On May 4, 2015, the Supreme Court issued its opinion in Bullard v. Blue Hills Bank, holding that an order denying confirmation of the debtor’s proposed chapter 13 plan is not a “final” order that the debtor can immediately appeal. This holding could have a far-reaching impact on individual and corporate debtors in both chapter 11 and chapter 13 by in most instances eliminating their second bite at the apple in seeking confirmation of a plan. As a consequence, debtors’ attorneys may be less inclined to put forward more aggressive plan terms that run a risk of the bankruptcy court denying confirmation.

Bullard filed a voluntary petition under chapter 13 of the Bankruptcy Code in the United States Bankruptcy Court for the District of Massachusetts. Bullard filed a proposed plan proposing to pay over a five-year term a portion of certain claims he anticipated would be filed. With respect to Blue Hills Bank, which held a mortgage on Bullard’s residence, his plan proposed to split the debt into a secured claim equal to Bullard’s stated value of his residence with the remainder of the bank’s claim treated as unsecured. Under the plan, Bullard would pay the secured claim from his regular mortgage payments and would pay only a portion of the unsecured claim, discharging the unsecured claim in five years after completion of his plan. Blue Hills Bank objected to its treatment under the plan and the bankruptcy agreed, holding that Bullard could only split his claim as stated in the plan if the plan proposed to pay the secured claim in full during the five-year plan term.

Bullard appealed to the First Circuit BAP, which held that the order denying confirmation was not a final order. The BAP nevertheless retained the appeal, deciding to exercise the provision to hear interlocutory appeals “with leave of the court” under 11 U.S.C. § 158(a)(3). The BAP granted leave for Bullard to appeal the interlocutory order because the appeal involved a controlling question of law. The BAP ultimately agreed with the bankruptcy court that Bullard’s proposed treatment of Blue Hill Bank’s claim was not permitted. Bullard then appealed to the First Circuit Court of Appeals, which held that, because the BAP did not certify the appeal under 11 U.S.C. § 158(d)(2), the only possible source of jurisdiction for the First Circuit was 11 U.S.C. § 158(d)(1), under which only appeals from final order could be considered. Because First Circuit law was clear that an appellate decision from the BAP is only final if the underlying bankruptcy court order was final, the First Circuit concluded it did not have jurisdiction to consider the appeal since a bankruptcy court order denying confirmation was not final so long as the debtor was free to propose another plan.

The Supreme Court observed that a decision is final if it finally disposes of “discrete disputes within the larger case.” Howard Delivery Service, Inc. v. Zurich American Ins. Co., 547 U.S. 651, 657 n.3 (2006). Bullard argued that the Court should look at the proceedings by a plan-by-plan approach. Under Bullard’s view, any decision granting or denying plan confirmation would be a final disposal of that plan, and therefore such decision would be final for purposes of appeal. Blue Hills Bank argued that the entire process of considering plans in a bankruptcy case is one “proceeding” that is finally disposed when confirmation is granted or – if no plan is confirmed – when the case is dismissed. The Supreme Court adopted the Bank’s view, finding that only plan confirmation or case dismissal “alters the status quo and fixes the rights and obligations of the parties.” Where plan confirmation is denied but the case is not dismissed, the parties’ rights and obligations remain the same and the debtor can propose another plan for confirmation. As Chief Justice Roberts observed: “It ain’t over till it’s over.”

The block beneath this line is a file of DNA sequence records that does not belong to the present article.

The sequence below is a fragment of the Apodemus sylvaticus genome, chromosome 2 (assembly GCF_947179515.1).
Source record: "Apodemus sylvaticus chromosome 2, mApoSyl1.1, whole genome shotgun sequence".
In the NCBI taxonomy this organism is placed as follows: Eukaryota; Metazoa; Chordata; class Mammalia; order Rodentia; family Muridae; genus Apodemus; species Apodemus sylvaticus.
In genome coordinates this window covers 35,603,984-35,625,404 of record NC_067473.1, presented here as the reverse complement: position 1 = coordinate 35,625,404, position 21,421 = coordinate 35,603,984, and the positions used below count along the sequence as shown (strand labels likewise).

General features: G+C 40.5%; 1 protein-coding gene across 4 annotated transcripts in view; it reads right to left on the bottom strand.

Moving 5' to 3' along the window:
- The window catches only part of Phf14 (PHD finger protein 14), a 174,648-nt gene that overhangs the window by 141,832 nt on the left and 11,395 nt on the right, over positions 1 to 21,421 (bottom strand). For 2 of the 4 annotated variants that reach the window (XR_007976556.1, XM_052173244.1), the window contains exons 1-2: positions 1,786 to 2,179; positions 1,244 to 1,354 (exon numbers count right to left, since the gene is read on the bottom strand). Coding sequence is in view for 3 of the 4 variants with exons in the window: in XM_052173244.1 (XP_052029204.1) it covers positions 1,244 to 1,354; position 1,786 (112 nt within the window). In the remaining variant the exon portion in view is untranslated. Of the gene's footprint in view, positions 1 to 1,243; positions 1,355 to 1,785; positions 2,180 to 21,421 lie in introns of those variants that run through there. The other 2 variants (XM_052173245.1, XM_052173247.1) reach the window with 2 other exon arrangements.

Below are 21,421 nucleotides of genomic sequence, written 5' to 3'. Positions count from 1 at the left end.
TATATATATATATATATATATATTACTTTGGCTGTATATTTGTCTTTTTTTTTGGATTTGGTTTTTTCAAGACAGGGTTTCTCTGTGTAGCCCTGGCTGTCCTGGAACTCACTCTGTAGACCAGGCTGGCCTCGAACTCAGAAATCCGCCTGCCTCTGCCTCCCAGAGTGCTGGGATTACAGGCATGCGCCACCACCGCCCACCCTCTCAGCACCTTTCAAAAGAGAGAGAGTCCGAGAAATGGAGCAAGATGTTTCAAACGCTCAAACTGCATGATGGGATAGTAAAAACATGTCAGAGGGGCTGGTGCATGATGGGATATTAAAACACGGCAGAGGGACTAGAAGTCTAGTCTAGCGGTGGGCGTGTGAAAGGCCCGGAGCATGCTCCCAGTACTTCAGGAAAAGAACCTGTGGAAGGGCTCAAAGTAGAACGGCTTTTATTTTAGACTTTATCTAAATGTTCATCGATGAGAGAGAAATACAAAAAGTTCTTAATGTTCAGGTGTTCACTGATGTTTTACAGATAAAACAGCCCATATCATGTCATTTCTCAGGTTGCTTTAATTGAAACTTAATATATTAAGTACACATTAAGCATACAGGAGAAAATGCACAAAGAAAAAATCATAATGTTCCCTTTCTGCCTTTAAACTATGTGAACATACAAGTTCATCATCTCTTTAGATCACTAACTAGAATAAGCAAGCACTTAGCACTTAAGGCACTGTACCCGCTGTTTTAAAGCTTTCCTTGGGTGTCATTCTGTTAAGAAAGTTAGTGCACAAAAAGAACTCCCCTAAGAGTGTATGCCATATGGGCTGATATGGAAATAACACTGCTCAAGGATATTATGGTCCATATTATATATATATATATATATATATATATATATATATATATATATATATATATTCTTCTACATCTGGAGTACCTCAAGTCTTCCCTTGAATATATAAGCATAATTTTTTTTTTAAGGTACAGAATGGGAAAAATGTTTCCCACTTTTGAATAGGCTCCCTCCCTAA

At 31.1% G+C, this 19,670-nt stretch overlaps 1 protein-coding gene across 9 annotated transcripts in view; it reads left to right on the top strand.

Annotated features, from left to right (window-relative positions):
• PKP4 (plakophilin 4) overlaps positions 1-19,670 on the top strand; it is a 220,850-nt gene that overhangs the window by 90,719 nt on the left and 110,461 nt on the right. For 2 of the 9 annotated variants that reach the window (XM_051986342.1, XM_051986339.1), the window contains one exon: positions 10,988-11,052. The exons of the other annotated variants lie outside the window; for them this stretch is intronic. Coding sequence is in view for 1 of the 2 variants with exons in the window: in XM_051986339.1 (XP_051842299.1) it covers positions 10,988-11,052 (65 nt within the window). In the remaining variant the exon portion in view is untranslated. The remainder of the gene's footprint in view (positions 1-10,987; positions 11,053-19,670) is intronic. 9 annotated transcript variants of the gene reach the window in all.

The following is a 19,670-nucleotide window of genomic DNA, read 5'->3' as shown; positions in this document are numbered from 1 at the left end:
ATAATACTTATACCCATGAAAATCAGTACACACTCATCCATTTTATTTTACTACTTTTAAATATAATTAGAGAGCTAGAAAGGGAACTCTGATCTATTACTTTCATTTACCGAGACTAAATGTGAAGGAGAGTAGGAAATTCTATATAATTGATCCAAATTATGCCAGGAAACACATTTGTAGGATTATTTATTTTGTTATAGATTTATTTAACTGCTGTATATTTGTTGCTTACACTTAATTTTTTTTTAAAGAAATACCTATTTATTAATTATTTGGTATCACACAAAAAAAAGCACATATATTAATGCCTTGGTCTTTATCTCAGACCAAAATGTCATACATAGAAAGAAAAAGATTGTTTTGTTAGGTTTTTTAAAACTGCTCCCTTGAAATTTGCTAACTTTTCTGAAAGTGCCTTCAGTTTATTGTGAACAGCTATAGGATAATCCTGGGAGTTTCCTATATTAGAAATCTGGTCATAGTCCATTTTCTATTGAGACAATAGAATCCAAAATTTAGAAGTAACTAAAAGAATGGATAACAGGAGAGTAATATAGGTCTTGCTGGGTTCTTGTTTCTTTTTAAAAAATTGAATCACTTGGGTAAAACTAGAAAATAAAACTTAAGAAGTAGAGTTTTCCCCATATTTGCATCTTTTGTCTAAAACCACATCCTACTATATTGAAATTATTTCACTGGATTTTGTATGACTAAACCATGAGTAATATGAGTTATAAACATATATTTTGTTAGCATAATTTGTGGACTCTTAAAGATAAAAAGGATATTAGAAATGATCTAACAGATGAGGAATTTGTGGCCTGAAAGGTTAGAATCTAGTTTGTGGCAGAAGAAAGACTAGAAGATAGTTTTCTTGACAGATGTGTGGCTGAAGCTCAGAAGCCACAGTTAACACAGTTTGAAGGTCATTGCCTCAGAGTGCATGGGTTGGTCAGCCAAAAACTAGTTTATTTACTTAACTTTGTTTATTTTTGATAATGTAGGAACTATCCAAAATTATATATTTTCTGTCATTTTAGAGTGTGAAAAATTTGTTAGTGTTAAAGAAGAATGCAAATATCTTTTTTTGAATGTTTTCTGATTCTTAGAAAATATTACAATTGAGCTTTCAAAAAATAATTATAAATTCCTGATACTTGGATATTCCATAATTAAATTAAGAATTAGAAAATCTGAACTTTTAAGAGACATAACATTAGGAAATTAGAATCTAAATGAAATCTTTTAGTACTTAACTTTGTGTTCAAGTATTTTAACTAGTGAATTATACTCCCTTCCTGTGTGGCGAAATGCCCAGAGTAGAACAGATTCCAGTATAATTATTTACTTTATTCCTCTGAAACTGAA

While Bullard argued that he should be able to appeal the denial and revise his plan only if the decision is affirmed, the Supreme Court observed that the appellate process could take one year or longer. But the process would not end with and affirming decision. The debtor would then revise his plan, propose it and, if denied again, start the appellate process over. This would result in extreme inefficiencies in the bankruptcy process and is precisely the reason why parties have an automatic right to appeal only final orders. And the parties will always have the right to seek leave to appeal the denial order as an interlocutory order.

The Court’s decision is important because it ostensibly applies not only to chapter 13 cases but to chapter 11 cases as well since 11 U.S.C. § 158 governs the right to appeal under decisions rendered in cases pending under either chapter of the Bankruptcy Code. If a chapter 11 debtor proposed a plan and confirmation of the plan was denied, it would need to seek leave to appeal the order as interlocutory, which may or may not be granted. The debtor would then run the risk of deteriorating circumstances while it pursued appeal of the confirmation denial.

One issue not addressed by the Supreme Court in this opinion is what effect (if any) the grant of stay relief to a creditor impacts the finality of an order denying plan confirmation. In fact, the Court’s opinion observed that, when confirmation is denied, the automatic stay persists. The Court pointed to this fact as a reason why a denial of plan confirmation did little to change the status quo or alter the rights of the parties. It will be interesting to see whether appellate courts will find they have jurisdiction over appeals of orders denying plan confirmation where a creditor has obtained relief from the automatic stay to enforce its rights and remedies in property of the estate.